Unseasonably warm temperatures have March acting more like a lamb than a lion, which is threatening to put an early end to the ice fishing season.
Many resorts on the larger lakes have closed their accesses to vehicle traffic, largely because the amount of traffic through the resorts have broken up the accesses and made it unsafe to get onto the ice.
Some resorts spread straw on the ice close to shore to slow the melting process and also to absorb some of the water on the ice.
Resort owners also have concerns with insurance liabilities, so the safety of their clients has to enter into the thought process when they decide when to open or close an access to anglers.
Anyone with a fish house still on the lake should remove it as soon as possible, before it is too late. Anglers legally have until midnight on March 19 to get their houses off the ice but the ice conditions have to take precedence at some point.
The ice on most lakes is still thick enough to hold anglers further from shore but along the shoreline the ice is breaking up quickly from melting snow running off the lakes.
Many anglers have given up on ice fishing for the season, while other anglers want to fish as long as possible. They are willing to walk or use an ATV as long as they are able to find a way to get onto the ice.
The angle of the sun causes accesses on the north and west sides of lakes to receive more direct sunlight and break up faster than accesses on the east and south sides of lakes. Anglers may find some areas of access stay tight to the shore longer than others.
Some anglers are willing to get wet to continue ice fishing as long as they can because of how good the fishing can be.
Large schools of perch will move into the shallows to feed late in the season because they spawn as soon as the ice is off the lakes.
Cover is at a minimum under the ice by this time of year so minnows, crayfish and insects will seek cover wherever they can find it.
Perch often use the bottom of the ice to funnel minnows into a confined area where they are easier to catch.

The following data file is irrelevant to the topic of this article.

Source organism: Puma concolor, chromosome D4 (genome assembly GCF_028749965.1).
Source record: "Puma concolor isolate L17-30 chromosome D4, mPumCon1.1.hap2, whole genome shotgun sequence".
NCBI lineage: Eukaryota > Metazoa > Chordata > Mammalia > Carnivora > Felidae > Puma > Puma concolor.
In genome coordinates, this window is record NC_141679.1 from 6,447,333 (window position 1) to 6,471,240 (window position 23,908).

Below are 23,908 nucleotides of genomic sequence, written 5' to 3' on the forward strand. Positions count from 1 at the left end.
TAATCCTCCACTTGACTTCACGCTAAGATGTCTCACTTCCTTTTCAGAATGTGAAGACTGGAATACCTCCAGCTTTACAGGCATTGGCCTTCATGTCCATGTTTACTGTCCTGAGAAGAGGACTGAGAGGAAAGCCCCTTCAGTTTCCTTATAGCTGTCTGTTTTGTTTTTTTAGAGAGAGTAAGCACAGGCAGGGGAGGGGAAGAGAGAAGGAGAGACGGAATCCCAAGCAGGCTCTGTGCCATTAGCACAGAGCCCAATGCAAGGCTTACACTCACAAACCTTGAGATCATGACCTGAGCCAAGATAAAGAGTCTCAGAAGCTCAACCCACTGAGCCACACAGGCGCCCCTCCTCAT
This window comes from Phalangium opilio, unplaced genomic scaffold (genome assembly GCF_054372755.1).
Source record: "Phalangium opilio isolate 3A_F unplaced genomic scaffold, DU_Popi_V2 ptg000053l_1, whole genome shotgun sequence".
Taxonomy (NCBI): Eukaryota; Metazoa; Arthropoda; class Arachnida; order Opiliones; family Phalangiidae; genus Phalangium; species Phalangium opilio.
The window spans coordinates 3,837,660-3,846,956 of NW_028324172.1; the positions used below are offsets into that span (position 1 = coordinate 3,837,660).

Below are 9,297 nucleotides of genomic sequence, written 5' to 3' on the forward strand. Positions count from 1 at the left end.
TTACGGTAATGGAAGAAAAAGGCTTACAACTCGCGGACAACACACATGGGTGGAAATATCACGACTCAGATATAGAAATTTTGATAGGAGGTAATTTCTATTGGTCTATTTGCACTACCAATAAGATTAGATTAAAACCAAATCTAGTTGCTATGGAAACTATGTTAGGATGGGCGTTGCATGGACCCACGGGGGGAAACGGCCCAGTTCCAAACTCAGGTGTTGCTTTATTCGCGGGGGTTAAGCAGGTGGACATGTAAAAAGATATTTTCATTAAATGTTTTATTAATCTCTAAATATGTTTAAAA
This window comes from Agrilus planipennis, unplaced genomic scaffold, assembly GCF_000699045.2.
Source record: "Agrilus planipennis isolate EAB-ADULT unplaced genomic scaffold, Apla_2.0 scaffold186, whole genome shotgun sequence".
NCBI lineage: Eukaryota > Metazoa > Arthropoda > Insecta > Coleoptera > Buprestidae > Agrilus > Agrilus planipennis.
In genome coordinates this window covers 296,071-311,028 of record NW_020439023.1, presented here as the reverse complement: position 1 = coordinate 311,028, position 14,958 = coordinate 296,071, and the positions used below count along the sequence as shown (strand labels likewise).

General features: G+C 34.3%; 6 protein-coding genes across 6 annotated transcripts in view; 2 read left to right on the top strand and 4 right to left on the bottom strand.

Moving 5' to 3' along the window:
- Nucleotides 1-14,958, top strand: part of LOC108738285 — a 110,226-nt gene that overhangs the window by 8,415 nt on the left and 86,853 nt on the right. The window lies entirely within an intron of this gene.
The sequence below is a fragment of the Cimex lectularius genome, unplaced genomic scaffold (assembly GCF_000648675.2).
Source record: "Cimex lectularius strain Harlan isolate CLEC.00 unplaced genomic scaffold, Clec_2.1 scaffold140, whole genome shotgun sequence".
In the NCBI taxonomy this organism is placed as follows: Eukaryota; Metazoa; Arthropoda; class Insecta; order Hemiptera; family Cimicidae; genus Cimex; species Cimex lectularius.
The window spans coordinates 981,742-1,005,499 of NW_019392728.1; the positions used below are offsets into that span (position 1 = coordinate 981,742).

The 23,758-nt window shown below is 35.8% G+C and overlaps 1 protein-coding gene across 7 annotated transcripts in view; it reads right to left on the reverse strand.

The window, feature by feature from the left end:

Reeds and wild rice that are stuck into the bottom of the ice will offer some cover to minnows, as will broken cabbage weeds, rocks and mats of chara on the bottom.
Chara has a rigid stem but no roots, so it sticks together like tumbleweed and moves around the bottom when pushed by wind or currents.
If anglers broke apart a big handful of chara they would find all kinds of wiggly things living in the weeds. Perch like to dig through the chara and eat whatever they find.
It takes a large amount of forage to feed a big school of perch so they will move through the shallows like marauders, pillaging whatever they can find and then moving on.
Crappies and sunfish often like standing reeds or wild rice, especially in areas with deeper water. When the fish aren't feeding in the weeds, they can be suspended somewhere nearby in deeper water.
Fish don't necessarily have to feed towards the bottom late in the season and may be feeding right under the ice, looking for food washing into the lakes as the melting snow flows through the ice.
Anglers should watch out for areas with a lot of standing water. Large whirlpools can form on the ice as the water flows down old fishing holes or other cracks in the ice.
When anglers hang up the ice auger and call it an ice fishing season, they can get their boats ready for open water. The season is already open on the Rainy River, with smaller boats able to access the river. Larger boats should be able to get into the water very soon if the extended weather forecast is correct.
PAUL A. NELSON runs the Bemidji Area Lakes Guide Service. He can be contacted at email@example.com